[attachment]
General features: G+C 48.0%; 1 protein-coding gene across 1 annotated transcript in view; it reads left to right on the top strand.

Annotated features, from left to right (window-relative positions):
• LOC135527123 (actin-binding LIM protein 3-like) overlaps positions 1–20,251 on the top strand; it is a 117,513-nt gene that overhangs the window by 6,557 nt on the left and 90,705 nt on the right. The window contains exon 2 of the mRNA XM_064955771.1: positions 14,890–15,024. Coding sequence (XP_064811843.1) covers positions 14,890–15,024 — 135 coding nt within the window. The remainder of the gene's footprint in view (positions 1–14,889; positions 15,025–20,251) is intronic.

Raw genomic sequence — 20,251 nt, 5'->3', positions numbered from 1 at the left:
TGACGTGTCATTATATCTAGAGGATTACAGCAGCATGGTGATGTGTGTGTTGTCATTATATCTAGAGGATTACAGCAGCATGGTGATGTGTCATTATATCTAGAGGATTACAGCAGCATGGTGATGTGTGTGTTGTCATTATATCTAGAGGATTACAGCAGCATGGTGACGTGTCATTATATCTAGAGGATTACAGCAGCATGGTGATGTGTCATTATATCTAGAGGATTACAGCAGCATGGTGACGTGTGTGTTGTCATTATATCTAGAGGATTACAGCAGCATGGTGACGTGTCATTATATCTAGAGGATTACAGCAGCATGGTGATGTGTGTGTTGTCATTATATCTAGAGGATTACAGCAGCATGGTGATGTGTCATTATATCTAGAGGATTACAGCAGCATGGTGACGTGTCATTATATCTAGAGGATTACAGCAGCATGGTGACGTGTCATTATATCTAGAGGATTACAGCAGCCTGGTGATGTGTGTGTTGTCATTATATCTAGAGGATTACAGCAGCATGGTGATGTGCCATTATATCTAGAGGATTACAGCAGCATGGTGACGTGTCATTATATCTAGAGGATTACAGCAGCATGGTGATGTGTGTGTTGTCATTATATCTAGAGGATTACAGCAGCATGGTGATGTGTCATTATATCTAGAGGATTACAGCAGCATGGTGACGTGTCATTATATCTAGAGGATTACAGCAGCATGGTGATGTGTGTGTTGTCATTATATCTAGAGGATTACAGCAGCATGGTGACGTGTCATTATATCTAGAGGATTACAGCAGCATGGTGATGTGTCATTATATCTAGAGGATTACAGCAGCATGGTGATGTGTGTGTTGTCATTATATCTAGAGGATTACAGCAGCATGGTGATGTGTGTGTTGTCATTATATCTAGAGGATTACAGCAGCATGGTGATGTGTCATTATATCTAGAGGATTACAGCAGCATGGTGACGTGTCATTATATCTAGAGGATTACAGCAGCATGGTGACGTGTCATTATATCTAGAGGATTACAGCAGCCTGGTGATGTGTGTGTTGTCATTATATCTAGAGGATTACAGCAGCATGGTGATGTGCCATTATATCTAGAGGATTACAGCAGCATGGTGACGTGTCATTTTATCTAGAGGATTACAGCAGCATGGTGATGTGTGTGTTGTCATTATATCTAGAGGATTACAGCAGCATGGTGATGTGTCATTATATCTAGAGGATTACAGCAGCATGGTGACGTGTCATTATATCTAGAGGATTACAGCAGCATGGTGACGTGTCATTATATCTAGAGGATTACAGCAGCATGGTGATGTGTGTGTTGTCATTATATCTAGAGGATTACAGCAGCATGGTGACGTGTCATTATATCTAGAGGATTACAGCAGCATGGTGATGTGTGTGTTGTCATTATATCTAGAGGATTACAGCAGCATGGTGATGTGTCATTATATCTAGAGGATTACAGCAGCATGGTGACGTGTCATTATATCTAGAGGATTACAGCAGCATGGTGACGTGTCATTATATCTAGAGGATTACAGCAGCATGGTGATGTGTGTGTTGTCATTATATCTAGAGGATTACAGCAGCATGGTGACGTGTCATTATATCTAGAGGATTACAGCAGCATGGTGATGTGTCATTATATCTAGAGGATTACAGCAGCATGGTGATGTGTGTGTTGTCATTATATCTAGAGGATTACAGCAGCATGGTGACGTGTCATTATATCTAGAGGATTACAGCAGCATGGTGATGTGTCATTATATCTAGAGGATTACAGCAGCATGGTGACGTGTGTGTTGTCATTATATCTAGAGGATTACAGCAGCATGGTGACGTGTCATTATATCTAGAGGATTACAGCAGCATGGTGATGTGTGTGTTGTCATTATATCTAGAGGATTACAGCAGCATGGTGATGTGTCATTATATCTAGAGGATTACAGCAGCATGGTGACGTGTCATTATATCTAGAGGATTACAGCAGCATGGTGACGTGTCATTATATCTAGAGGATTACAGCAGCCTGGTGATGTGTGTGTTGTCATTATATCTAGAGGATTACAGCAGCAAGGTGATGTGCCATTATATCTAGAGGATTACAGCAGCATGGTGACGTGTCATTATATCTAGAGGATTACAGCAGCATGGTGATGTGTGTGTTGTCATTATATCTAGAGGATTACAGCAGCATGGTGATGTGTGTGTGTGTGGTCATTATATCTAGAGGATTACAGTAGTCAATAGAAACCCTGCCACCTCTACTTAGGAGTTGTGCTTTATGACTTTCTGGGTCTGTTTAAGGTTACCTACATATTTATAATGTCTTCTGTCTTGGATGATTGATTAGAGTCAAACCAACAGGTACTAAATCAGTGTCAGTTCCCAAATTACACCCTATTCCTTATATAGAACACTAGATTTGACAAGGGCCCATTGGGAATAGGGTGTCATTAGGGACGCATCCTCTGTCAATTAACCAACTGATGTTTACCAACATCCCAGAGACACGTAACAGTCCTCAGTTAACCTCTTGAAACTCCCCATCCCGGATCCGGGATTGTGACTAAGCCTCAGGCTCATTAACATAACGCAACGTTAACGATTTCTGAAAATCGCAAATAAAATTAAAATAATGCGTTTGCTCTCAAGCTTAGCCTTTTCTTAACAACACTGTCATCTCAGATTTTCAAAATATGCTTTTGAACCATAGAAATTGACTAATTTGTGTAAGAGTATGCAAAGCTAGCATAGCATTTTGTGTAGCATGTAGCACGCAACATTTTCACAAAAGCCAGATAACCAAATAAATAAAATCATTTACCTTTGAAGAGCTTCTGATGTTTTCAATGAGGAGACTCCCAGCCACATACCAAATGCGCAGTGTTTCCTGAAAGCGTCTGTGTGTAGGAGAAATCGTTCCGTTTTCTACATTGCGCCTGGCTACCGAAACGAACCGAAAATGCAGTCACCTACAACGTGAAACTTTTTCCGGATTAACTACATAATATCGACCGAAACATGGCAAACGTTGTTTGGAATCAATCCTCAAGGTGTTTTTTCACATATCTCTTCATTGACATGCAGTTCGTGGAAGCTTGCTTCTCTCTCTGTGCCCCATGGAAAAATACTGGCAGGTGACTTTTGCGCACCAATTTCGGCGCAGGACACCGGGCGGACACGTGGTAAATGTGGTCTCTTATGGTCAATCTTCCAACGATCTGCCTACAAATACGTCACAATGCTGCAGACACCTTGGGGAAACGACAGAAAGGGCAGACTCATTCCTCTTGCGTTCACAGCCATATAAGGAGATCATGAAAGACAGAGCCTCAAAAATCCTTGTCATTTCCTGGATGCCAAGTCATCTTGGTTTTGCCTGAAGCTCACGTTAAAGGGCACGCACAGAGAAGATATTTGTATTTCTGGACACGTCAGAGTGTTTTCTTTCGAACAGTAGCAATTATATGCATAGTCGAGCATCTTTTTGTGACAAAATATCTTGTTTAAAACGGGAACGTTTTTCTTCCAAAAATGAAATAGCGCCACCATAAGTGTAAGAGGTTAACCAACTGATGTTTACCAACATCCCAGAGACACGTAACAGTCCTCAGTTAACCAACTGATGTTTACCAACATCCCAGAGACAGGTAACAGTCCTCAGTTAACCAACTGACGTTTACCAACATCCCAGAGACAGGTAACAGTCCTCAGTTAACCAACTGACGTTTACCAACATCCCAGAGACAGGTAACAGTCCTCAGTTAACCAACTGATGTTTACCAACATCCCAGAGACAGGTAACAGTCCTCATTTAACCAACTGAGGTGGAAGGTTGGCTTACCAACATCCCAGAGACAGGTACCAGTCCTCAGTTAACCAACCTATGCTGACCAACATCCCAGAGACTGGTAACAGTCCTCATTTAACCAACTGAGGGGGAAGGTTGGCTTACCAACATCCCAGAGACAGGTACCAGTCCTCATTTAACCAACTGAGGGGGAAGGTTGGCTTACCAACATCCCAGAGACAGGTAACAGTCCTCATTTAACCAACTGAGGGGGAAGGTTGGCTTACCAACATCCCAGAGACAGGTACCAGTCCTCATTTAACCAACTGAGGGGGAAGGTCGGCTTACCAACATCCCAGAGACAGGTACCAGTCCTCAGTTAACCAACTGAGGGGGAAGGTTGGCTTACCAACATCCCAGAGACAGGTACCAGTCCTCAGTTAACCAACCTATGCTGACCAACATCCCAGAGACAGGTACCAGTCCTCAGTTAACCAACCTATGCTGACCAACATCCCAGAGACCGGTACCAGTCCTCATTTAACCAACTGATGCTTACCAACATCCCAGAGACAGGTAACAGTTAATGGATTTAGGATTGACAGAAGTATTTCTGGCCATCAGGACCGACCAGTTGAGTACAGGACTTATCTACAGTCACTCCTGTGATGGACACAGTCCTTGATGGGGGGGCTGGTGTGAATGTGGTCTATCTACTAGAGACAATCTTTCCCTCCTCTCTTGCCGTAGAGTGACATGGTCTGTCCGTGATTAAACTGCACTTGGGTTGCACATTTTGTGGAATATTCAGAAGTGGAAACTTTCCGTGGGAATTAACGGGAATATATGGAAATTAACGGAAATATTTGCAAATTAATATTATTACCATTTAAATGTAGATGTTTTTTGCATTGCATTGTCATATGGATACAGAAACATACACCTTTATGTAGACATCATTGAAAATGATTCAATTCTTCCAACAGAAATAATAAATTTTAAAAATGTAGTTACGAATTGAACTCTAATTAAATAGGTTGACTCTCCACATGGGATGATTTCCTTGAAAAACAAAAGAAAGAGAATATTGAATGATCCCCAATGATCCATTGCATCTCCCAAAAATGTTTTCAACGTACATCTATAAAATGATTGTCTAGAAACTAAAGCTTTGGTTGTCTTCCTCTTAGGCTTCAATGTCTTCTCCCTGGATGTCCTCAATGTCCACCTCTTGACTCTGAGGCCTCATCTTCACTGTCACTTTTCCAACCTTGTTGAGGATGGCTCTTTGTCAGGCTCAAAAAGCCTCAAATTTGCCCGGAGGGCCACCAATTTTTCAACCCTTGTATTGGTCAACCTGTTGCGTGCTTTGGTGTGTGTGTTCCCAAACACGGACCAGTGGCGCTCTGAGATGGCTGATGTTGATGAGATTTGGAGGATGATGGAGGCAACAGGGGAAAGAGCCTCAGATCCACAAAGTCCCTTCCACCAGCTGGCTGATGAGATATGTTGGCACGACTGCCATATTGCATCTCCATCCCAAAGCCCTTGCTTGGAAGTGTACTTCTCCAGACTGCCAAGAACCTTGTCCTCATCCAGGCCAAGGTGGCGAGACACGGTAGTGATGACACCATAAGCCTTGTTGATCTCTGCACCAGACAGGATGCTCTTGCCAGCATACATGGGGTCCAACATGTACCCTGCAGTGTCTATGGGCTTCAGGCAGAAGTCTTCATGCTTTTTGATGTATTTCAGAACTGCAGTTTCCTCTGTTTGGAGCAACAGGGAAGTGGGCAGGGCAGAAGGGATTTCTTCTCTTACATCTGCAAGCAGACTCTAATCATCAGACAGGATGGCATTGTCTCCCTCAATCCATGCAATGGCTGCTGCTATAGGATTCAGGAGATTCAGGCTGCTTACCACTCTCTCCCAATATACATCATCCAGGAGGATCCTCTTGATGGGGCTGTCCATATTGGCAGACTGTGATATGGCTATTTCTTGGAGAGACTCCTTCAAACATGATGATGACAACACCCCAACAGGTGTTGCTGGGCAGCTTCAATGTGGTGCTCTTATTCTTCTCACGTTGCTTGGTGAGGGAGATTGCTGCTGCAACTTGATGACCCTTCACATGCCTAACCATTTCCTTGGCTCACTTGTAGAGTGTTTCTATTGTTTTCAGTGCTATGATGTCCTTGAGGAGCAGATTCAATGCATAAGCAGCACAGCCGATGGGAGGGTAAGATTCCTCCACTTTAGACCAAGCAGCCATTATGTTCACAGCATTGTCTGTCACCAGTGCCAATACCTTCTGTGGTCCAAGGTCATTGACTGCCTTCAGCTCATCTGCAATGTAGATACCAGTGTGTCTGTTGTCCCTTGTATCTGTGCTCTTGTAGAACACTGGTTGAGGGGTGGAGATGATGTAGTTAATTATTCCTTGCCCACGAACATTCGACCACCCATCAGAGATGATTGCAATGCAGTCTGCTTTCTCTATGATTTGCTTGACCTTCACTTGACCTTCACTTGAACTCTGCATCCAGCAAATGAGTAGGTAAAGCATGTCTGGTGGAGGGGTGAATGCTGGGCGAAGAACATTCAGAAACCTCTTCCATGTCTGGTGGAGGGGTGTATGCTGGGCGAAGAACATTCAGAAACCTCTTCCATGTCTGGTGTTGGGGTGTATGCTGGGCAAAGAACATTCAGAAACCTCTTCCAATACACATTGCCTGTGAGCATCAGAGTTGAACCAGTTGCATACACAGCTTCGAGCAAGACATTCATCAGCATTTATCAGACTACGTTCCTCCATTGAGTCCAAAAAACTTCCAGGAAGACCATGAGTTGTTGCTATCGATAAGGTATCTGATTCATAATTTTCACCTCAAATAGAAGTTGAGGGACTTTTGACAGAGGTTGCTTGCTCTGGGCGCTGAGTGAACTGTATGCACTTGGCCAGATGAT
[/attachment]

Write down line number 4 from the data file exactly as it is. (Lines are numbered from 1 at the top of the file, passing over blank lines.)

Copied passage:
Raw genomic sequence — 20,251 nt, 5'->3', positions numbered from 1 at the left: